CFOs Grow Payday With Growth Companies

Chief financial officers at small, high growth companies are seeing the biggest boost in their total compensation as stock-based pay gets a jolt with market volatility and bidding wars for talent are waged in specific industry sectors.

“Growth companies are not afraid to bid and up and pay for well-qualified talent,” says Randy Ramirez, a senior director in the Global Employer Services Practice at BDO, which released its 600 CEO and CFO Pay Study on Wednesday. “This group wants people that are known for learning on their feet and being comfortable in rapidly changing, high-growth environments.”

CFO compensation at companies in the smallest ($25 to $325 million) and middle revenue ($325 million to $650 million range) groups grew 15 percent and 10 percent, respectively, according to the study. That’s compared to compensation for CFOs in the largest revenue group ($650 million to $1 billion), which only grew 1 percent over fiscal year 2012. Those CFOs in the highest revenue category received an average of $1,248,338 in overall direct compensation and an average of $1,006,746 in total direct compensation in the smallest revenue range, the study reveals.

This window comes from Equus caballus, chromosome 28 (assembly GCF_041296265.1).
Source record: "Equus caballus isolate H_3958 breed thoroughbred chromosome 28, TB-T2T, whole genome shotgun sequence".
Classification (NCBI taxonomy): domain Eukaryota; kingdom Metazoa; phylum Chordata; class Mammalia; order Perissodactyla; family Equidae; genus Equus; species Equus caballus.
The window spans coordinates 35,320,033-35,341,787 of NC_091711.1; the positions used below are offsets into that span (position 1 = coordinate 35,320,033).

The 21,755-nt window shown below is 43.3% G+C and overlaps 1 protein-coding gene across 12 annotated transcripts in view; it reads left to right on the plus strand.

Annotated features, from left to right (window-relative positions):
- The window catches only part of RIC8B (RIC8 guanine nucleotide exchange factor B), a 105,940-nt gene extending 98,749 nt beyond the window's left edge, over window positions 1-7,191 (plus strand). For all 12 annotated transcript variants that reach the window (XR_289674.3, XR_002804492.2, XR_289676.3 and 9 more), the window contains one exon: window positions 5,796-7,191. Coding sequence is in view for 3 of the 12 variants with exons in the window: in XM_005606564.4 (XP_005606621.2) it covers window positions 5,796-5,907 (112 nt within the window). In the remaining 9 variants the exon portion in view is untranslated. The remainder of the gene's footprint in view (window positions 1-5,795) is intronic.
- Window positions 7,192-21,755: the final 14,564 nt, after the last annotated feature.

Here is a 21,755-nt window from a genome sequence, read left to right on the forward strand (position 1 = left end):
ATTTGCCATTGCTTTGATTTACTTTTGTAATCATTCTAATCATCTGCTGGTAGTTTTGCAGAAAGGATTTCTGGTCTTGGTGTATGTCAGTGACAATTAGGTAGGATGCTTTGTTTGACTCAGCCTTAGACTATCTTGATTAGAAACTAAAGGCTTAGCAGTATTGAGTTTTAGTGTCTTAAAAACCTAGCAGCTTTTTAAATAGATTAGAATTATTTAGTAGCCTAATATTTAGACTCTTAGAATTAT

“I think there are two main reasons for the big uptick in CFO pay at smaller companies: because, historically, their stock price is more volatile and with the performance of the equity markets, that mix in compensation would show up as an increase,” Ramirez says. “Also, these companies are smaller with significant bets on growth that includes a great deal of spending, logistics and creating jobs. They need CFOs with the expertise to take the firm to the next level.”

The highest-paid CFOs were in the energy industry, with average compensation at $1,788,635, a 21 percent increase from last year, according to BDO. The study cites improving economic conditions and domestic shale opportunities in the energy sector as fostering a “highly competitive business environment, creating a need for strong senior leadership. “

“You are also seeing significant upside compensation movement on healthcare, technology and non-bank financial services,” Ramirez says, adding that retail has been one particular group that has suffered a pay downfall over the year with CFO compensation dropping an average of 11 percent.

“Retail has been burned in the past by bad technology bets and its a very difficult environment in a cyclical downturn,” he adds.